Joan Konkel’s sculptural work plays off of this idea of Faces in the Crowd in a dramatic and quite literal manner. Her wall-based 2008 sculpture of a woman’s face, entitled Depth of Character, reads as a specific two-dimensional portrait when seen directly from the front, but, when approached from the side, the sculpture (and the face depicted by it) distort and project outward, literally into the viewer’s space.
Meanwhile, other “faces in the crowd” are more universalized - sometimes even face-less – offered to us by their artists as anymen or anywomen, providing common points of entry for explorations of the human condition. Artists like 20th century master Robert Vickrey - many newly-acquired examples of whose work the Museum is proud to lay claim to - make the timelessly relatable figure the explicit subject of their work.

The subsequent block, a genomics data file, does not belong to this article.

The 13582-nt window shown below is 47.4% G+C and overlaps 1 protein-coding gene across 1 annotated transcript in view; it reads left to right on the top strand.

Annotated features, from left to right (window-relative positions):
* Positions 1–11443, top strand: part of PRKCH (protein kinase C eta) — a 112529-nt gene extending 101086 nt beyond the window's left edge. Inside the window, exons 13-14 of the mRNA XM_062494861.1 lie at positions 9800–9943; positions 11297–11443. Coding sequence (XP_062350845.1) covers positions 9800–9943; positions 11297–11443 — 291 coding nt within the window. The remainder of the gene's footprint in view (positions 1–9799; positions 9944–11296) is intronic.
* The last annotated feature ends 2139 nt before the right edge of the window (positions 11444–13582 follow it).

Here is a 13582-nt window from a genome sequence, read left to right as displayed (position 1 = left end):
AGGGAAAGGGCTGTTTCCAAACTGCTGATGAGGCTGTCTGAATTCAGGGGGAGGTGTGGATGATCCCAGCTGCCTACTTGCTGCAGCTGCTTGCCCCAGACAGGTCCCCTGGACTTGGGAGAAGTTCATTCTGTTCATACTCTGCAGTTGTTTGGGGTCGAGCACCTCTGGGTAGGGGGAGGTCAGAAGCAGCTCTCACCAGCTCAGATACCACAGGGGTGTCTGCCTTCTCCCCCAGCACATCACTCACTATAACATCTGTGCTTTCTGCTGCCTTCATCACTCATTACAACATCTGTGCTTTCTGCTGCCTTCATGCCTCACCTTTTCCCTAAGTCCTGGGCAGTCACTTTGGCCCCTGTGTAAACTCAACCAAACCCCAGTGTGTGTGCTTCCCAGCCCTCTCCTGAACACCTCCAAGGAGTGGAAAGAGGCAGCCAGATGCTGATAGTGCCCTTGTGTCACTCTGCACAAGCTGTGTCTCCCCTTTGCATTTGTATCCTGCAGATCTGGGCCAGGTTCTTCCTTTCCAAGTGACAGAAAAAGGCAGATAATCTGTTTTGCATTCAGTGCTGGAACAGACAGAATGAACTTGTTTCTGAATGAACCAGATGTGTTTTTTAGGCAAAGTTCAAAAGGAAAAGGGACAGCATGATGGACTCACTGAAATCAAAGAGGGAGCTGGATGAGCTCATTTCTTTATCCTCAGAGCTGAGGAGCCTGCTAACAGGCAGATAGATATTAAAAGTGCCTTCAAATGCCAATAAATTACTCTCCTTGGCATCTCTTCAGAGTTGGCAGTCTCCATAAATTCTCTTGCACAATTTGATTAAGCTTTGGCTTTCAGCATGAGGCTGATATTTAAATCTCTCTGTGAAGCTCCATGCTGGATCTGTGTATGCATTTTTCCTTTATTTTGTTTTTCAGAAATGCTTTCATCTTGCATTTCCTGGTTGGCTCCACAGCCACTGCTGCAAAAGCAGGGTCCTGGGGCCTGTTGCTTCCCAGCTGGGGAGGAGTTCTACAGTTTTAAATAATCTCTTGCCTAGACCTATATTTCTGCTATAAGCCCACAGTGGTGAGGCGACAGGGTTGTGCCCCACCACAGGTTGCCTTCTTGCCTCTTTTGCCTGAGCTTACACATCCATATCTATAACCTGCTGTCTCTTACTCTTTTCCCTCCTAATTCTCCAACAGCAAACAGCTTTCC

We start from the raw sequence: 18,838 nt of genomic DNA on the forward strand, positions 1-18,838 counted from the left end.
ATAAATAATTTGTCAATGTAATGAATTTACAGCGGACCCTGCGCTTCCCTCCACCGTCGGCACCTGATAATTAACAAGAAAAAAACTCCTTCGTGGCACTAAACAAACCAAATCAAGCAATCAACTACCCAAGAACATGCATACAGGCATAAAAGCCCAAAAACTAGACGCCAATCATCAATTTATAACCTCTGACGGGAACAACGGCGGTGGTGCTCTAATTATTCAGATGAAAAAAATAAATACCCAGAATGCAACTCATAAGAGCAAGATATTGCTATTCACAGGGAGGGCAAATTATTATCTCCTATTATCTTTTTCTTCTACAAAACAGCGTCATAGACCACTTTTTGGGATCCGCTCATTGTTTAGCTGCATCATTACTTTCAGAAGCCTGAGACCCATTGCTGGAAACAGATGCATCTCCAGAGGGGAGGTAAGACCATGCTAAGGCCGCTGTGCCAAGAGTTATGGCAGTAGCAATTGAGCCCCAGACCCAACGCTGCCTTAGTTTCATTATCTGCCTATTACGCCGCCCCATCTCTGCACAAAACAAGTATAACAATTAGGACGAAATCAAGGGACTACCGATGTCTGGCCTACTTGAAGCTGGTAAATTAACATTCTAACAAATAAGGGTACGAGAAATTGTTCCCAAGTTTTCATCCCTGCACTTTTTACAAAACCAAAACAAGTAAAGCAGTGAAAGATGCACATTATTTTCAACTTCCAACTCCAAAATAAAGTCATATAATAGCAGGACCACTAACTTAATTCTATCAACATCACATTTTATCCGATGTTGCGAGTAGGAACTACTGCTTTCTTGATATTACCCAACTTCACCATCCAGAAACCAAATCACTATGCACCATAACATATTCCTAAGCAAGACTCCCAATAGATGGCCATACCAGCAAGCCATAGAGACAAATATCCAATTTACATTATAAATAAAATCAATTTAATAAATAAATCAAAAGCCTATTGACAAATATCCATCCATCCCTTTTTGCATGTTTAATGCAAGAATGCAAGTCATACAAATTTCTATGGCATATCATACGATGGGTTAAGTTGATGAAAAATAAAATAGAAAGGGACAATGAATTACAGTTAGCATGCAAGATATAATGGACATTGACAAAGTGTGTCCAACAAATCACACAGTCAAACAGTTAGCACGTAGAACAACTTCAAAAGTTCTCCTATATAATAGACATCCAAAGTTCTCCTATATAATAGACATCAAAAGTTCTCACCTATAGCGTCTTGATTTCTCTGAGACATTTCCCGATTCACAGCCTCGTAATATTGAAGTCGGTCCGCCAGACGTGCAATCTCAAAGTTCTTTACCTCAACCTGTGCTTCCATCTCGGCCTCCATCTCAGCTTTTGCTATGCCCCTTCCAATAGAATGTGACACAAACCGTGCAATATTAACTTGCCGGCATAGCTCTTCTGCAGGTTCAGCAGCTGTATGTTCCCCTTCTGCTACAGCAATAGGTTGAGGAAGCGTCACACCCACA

In fact, many of Vickrey’s best-known works, like his 1986 Poster Wall, which appears in the exhibition, place figures with their backs to the viewer. In rendering his little girl in a white hat as an un-seeable “face in the crowd,” Vickrey urges us to visualize not only what she looks like but also what expression she bears on her face. On an adjacent wall, you will find artists like Reynier llanes, whose The Window appears in Faces in the Crowd, and who, like llanes, imbue their figures with deep psychological tension, propelling us to wonder what is transpiring inside their figures’ minds.